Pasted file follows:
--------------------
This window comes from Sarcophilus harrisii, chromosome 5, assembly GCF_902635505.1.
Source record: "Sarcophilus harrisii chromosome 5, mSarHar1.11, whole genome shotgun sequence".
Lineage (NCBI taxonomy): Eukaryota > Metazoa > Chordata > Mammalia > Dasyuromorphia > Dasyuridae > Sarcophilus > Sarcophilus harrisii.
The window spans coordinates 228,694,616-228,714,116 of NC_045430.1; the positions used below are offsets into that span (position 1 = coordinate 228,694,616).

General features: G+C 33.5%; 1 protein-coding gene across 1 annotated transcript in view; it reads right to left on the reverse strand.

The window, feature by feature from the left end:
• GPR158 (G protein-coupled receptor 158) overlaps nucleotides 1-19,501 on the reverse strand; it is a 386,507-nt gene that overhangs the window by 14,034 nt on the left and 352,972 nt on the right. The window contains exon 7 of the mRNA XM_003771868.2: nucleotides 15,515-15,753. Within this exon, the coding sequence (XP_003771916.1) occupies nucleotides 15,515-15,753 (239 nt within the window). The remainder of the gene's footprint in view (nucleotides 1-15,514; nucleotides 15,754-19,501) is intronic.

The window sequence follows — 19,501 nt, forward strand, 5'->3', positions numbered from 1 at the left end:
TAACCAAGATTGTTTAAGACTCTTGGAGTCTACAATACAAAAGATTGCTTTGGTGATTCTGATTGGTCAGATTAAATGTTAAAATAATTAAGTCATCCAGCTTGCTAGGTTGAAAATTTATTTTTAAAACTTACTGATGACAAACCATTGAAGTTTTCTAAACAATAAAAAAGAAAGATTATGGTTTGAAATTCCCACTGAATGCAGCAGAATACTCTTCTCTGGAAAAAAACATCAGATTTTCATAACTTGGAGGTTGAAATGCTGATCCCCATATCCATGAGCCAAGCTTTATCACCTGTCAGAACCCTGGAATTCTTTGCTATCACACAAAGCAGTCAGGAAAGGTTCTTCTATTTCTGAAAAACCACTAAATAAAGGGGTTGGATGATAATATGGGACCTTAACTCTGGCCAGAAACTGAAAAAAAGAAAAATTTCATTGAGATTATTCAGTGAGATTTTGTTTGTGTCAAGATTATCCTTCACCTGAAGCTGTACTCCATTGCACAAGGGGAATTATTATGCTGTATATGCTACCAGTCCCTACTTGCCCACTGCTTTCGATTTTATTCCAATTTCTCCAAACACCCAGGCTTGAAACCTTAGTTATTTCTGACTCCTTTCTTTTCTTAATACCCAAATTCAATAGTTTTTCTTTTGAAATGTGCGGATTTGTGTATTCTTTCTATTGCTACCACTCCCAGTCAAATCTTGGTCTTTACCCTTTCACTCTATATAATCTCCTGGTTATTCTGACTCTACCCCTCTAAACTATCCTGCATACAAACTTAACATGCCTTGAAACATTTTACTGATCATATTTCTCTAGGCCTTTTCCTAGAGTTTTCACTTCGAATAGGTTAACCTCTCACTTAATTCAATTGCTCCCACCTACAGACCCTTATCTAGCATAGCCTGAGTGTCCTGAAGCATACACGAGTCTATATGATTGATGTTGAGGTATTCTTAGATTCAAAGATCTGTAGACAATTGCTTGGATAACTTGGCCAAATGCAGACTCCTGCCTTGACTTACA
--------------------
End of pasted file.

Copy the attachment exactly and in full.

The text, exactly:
This window comes from Sarcophilus harrisii, chromosome 5, assembly GCF_902635505.1.
Source record: "Sarcophilus harrisii chromosome 5, mSarHar1.11, whole genome shotgun sequence".
Lineage (NCBI taxonomy): Eukaryota > Metazoa > Chordata > Mammalia > Dasyuromorphia > Dasyuridae > Sarcophilus > Sarcophilus harrisii.
The window spans coordinates 228,694,616-228,714,116 of NC_045430.1; the positions used below are offsets into that span (position 1 = coordinate 228,694,616).

General features: G+C 33.5%; 1 protein-coding gene across 1 annotated transcript in view; it reads right to left on the reverse strand.

The window, feature by feature from the left end:
• GPR158 (G protein-coupled receptor 158) overlaps nucleotides 1-19,501 on the reverse strand; it is a 386,507-nt gene that overhangs the window by 14,034 nt on the left and 352,972 nt on the right. The window contains exon 7 of the mRNA XM_003771868.2: nucleotides 15,515-15,753. Within this exon, the coding sequence (XP_003771916.1) occupies nucleotides 15,515-15,753 (239 nt within the window). The remainder of the gene's footprint in view (nucleotides 1-15,514; nucleotides 15,754-19,501) is intronic.

The window sequence follows — 19,501 nt, forward strand, 5'->3', positions numbered from 1 at the left end:
TAACCAAGATTGTTTAAGACTCTTGGAGTCTACAATACAAAAGATTGCTTTGGTGATTCTGATTGGTCAGATTAAATGTTAAAATAATTAAGTCATCCAGCTTGCTAGGTTGAAAATTTATTTTTAAAACTTACTGATGACAAACCATTGAAGTTTTCTAAACAATAAAAAAGAAAGATTATGGTTTGAAATTCCCACTGAATGCAGCAGAATACTCTTCTCTGGAAAAAAACATCAGATTTTCATAACTTGGAGGTTGAAATGCTGATCCCCATATCCATGAGCCAAGCTTTATCACCTGTCAGAACCCTGGAATTCTTTGCTATCACACAAAGCAGTCAGGAAAGGTTCTTCTATTTCTGAAAAACCACTAAATAAAGGGGTTGGATGATAATATGGGACCTTAACTCTGGCCAGAAACTGAAAAAAAGAAAAATTTCATTGAGATTATTCAGTGAGATTTTGTTTGTGTCAAGATTATCCTTCACCTGAAGCTGTACTCCATTGCACAAGGGGAATTATTATGCTGTATATGCTACCAGTCCCTACTTGCCCACTGCTTTCGATTTTATTCCAATTTCTCCAAACACCCAGGCTTGAAACCTTAGTTATTTCTGACTCCTTTCTTTTCTTAATACCCAAATTCAATAGTTTTTCTTTTGAAATGTGCGGATTTGTGTATTCTTTCTATTGCTACCACTCCCAGTCAAATCTTGGTCTTTACCCTTTCACTCTATATAATCTCCTGGTTATTCTGACTCTACCCCTCTAAACTATCCTGCATACAAACTTAACATGCCTTGAAACATTTTACTGATCATATTTCTCTAGGCCTTTTCCTAGAGTTTTCACTTCGAATAGGTTAACCTCTCACTTAATTCAATTGCTCCCACCTACAGACCCTTATCTAGCATAGCCTGAGTGTCCTGAAGCATACACGAGTCTATATGATTGATGTTGAGGTATTCTTAGATTCAAAGATCTGTAGACAATTGCTTGGATAACTTGGCCAAATGCAGACTCCTGCCTTGACTTACA